On the last day of 2020 the world was shocked to learn that hip hop’s supervillain, MF DOOM had passed away 2 month’s prior on October 31st.
Shock, disbelief and sadness spread across the community of fans, family and people who loved him.
My story with DOOM started in 2004. I was working on The Beautiful Struggle tour for Talib Kweli and DOOM was the opener. I was rushing around backstage when I saw him and Benn Grimm waiting to go onstage.
“You got a dutch?” I asked him, pushing past Benn who seemed like he was trying to block him. “Nah I don’t have one, he replied, flashing a smile of 18k gold fronts. At that moment, Kweli walks by and says, “Oh you met DOOM, this is my assistant Courtney Brown— Court, you know DOOM is from KMD?’
This was the beginning of a friendship that would forever influence my life.
Not much long after our initial meeting we became road buddies and I came to know the author Daniel Dumile. After watching me problem solve on the road for Kweli, he asked me to work for him and his wife Jasmine once that tour ended. They both taught me how to navigate the business world as well as helped with my personal growth.
DOOM was a teacher and to be in his circle you had to study. He would send countless 4 hour lectures and sign books that he felt were pertinent to my growth.
Once his mask was removed, he revealed he was thoughtful… full of curiosity, kindness and unusual talent. He treated me like a queen in an industry that took advantage of women. He didn’t act like a rapper because as he said that wasn’t even him. He would run errands, helped with my goals and always knew how to fix everything. He inconspicuously took the train from NYC in a snowstorm to Jersey Shore to help us pack up my granny’s 7 bedroom house for sale. Even though he just released his classic album MM…FOOD , he trooped through the snow walking from the train to our house in Neptune, NJ because no cars were available. We stayed up all night talking about everything under the sun as he meticulously wrapped heirlooms inquiring about each item.
I moved to LA to assist him as he worked on DangerDOOM. During that time we spent a lot of time finding inspiration for that album and hanging out with my best friend at the time Kelis and her husband, rapper Nas. One day after a bougie LA dinner I convinced them to come back to my hotel room where DOOM put on some beats and Nas began freestyling. This lasted nearly an hour. DOOM had his Special Herbs CD on him and it was a historical moment not captured on camera or recorded.
Eventually my job description grew as I became a part of his ‘entourage’ but DOOM was a villain and there was always more to be revealed. When I began writing he supported that too—demanding I write many of his cover stories including his FRANK 151 cover.
One day he instructed me to do an entire press day with what he called a ‘robot’ and later I found out it would be Benn Grimm. (He was full of surprises.)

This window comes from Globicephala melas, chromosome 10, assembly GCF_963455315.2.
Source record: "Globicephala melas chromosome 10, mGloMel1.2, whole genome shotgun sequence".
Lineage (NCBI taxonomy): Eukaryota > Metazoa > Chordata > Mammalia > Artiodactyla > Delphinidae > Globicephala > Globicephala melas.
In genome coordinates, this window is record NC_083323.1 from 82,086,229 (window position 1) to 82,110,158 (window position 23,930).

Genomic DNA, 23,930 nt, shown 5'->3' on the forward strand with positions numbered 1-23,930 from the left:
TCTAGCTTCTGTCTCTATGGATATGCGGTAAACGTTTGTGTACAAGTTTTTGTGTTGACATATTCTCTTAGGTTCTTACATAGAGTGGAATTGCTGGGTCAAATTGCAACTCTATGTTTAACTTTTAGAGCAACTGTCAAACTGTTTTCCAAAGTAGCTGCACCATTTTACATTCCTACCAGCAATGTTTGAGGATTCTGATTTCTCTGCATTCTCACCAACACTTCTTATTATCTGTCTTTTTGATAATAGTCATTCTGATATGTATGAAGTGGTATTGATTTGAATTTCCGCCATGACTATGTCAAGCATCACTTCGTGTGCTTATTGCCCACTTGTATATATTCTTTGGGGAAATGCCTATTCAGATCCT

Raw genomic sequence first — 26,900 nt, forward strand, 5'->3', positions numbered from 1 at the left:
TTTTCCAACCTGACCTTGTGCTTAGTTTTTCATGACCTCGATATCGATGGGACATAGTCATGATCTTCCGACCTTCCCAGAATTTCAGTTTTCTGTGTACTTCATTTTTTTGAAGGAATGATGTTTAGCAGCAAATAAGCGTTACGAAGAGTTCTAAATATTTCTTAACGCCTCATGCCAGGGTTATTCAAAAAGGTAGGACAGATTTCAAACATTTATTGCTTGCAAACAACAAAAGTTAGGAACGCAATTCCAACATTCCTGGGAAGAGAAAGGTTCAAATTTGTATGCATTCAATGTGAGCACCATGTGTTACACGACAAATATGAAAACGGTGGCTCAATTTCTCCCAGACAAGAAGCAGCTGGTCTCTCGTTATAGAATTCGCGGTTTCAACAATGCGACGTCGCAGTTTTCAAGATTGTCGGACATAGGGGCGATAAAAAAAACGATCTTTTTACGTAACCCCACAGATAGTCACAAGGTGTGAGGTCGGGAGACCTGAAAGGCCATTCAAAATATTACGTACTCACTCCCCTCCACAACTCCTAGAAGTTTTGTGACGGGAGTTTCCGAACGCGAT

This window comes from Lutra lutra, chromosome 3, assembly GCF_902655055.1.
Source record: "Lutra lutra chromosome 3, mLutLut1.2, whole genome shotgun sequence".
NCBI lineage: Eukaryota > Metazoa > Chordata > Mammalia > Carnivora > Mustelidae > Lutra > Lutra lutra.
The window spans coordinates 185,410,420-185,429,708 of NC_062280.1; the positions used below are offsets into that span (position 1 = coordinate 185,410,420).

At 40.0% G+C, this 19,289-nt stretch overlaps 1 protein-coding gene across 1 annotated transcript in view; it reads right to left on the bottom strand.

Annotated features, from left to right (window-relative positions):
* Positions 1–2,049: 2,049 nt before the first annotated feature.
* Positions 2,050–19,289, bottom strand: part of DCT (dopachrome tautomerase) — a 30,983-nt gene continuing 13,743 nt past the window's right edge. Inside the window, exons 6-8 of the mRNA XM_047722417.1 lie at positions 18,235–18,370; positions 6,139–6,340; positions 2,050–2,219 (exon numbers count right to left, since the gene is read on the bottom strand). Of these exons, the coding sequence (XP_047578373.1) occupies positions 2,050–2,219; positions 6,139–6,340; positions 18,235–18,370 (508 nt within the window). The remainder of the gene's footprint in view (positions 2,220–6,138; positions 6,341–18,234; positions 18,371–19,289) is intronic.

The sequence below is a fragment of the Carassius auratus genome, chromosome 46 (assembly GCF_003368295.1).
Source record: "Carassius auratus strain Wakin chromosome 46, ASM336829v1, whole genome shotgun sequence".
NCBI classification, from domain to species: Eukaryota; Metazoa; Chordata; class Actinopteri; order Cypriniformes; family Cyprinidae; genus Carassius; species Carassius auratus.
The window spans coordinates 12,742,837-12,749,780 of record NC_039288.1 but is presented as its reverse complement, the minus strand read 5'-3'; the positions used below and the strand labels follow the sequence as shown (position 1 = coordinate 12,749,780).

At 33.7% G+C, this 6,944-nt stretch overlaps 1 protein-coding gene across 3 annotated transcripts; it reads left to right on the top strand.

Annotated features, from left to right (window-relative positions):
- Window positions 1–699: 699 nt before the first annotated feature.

He told me not to let ANYONE in the room except the journalists for the interviews and the photographers to take photos. I was scared shitless. We were shooting a cover with a fake DOOM. I had on my best business ensemble and issued a lot of ‘no’s’ that day. We made it through that day until a woman who knew him and demanded to speak to him kept pressuring to enter the room.
Busted. We stayed up that night with him and Jas in Atlanta and me in New York writing the perfect editorial for Elemental Magazine who was pretty upset.
He and I together composed the perfect words to explain his tactics. And Jas, always loving and fair, paid me handsomely for my work. They both respected my pen. We moved back to LA to work on MADVILLAIN 2 and that album is the greatest album no one has heard yet. Built off a lot of crazy experiences and real life situations he turned into songs, he put a lot of work into that record. Although he didn’t complete it, he felt masterpieces should not be rushed. One song we researched for weeks which came from a weird news story I told him about in New York. We laughed about it for nearly 2 hours before the intense research began. We called it the ‘monkey song’. He recorded a few songs with Ghostface during that time and he was one of the few rappers I could get to change lyrics which is why there are 2 versions of Angels.
I could go on for eternity with stories, memories and lessons I learned from the supervillain.
He was very strategic and placed things and people where he wanted them to be. He knew what he was doing.
Many might wonder why I would reveal so much. DOOM often talked about not being here and of course I would shrug it off. He emphatically told me, “If I’m not here anymore, you better tell that story. I’d rather it be you then anybody. Villain!”
Maybe one day, I will.
Rest in Power DOOM.
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